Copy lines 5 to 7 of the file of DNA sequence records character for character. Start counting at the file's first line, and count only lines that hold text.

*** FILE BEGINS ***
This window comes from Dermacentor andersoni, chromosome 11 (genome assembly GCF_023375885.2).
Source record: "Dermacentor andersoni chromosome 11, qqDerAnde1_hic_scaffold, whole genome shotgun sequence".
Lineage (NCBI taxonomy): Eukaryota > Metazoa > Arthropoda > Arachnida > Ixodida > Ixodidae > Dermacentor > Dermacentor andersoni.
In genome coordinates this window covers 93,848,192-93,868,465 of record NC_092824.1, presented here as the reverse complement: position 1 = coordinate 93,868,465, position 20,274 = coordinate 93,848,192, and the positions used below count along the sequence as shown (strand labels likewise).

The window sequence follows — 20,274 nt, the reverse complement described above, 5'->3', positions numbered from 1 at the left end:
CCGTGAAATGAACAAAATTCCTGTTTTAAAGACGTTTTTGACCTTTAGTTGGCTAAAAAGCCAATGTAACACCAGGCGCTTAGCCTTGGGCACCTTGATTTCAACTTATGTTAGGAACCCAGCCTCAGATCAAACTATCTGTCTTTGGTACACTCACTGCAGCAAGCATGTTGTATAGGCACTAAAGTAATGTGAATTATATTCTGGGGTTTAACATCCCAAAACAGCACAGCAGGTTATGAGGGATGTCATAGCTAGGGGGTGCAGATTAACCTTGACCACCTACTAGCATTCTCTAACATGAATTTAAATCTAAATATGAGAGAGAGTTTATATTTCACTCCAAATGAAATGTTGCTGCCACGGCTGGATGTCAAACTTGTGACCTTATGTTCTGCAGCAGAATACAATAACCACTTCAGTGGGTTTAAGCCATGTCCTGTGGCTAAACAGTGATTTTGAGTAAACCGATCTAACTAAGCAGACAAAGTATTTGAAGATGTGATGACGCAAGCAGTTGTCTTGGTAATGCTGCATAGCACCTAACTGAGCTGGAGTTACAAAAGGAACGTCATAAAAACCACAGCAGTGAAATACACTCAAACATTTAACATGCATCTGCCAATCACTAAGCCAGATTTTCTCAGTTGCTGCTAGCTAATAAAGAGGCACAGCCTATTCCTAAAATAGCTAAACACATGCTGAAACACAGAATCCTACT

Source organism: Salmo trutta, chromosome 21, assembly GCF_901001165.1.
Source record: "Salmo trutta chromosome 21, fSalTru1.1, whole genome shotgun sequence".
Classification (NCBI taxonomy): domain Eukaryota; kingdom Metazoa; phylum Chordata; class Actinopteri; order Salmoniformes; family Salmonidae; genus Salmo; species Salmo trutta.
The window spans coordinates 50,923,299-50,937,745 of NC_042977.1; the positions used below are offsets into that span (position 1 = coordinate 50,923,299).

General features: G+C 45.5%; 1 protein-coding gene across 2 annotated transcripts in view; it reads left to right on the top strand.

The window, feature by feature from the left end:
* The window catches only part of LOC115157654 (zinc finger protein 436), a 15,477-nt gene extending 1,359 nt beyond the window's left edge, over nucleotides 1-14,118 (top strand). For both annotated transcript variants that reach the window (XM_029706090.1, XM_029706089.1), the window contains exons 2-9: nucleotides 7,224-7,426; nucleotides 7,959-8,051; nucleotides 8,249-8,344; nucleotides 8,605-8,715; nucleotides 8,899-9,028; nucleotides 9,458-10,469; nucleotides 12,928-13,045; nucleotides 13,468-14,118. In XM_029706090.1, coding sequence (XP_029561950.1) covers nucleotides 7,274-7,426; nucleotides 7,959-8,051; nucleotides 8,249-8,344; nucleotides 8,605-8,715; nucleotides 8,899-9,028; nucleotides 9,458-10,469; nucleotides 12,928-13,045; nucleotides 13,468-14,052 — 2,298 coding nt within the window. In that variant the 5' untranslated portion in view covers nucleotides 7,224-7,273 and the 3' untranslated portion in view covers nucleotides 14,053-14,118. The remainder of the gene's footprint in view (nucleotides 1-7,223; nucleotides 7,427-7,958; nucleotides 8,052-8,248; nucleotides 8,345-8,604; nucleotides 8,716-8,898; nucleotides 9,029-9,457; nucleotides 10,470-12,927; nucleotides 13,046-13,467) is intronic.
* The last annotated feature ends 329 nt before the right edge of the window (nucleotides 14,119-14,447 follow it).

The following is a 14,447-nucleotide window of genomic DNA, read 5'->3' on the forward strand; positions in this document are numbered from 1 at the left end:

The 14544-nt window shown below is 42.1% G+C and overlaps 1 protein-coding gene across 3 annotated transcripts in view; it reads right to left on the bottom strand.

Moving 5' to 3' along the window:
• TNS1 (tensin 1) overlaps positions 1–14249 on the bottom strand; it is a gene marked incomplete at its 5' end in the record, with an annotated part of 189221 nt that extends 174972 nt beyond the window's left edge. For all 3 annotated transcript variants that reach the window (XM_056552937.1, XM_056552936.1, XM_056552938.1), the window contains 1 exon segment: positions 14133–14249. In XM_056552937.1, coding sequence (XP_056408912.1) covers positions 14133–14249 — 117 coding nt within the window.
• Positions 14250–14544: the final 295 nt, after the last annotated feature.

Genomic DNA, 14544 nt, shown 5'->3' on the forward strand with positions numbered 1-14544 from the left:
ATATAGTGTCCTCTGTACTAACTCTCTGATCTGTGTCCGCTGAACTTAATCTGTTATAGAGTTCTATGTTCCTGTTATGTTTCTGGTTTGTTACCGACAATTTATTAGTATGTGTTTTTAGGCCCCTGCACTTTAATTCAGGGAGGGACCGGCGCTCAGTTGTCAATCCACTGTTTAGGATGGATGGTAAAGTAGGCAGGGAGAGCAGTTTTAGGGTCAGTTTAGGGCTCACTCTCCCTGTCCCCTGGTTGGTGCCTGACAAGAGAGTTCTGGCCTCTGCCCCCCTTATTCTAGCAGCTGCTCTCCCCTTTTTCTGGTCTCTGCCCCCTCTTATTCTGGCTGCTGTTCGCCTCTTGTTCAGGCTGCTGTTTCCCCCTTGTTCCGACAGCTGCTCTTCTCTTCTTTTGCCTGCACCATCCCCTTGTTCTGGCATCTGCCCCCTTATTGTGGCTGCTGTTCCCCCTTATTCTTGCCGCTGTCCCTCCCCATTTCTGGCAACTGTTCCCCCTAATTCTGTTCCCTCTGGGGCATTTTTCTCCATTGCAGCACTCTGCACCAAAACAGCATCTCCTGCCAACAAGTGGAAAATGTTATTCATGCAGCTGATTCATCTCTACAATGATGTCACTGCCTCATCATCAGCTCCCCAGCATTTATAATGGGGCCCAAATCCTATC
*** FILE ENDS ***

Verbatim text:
The window sequence follows — 20,274 nt, the reverse complement described above, 5'->3', positions numbered from 1 at the left end:
CCGTGAAATGAACAAAATTCCTGTTTTAAAGACGTTTTTGACCTTTAGTTGGCTAAAAAGCCAATGTAACACCAGGCGCTTAGCCTTGGGCACCTTGATTTCAACTTATGTTAGGAACCCAGCCTCAGATCAAACTATCTGTCTTTGGTACACTCACTGCAGCAAGCATGTTGTATAGGCACTAAAGTAATGTGAATTATATTCTGGGGTTTAACATCCCAAAACAGCACAGCAGGTTATGAGGGATGTCATAGCTAGGGGGTGCAGATTAACCTTGACCACCTACTAGCATTCTCTAACATGAATTTAAATCTAAATATGAGAGAGAGTTTATATTTCACTCCAAATGAAATGTTGCTGCCACGGCTGGATGTCAAACTTGTGACCTTATGTTCTGCAGCAGAATACAATAACCACTTCAGTGGGTTTAAGCCATGTCCTGTGGCTAAACAGTGATTTTGAGTAAACCGATCTAACTAAGCAGACAAAGTATTTGAAGATGTGATGACGCAAGCAGTTGTCTTGGTAATGCTGCATAGCACCTAACTGAGCTGGAGTTACAAAAGGAACGTCATAAAAACCACAGCAGTGAAATACACTCAAACATTTAACATGCATCTGCCAATCACTAAGCCAGATTTTCTCAGTTGCTGCTAGCTAATAAAGAGGCACAGCCTATTCCTAAAATAGCTAAACACATGCTGAAACACAGAATCCTACT

Source organism: Salmo trutta, chromosome 21, assembly GCF_901001165.1.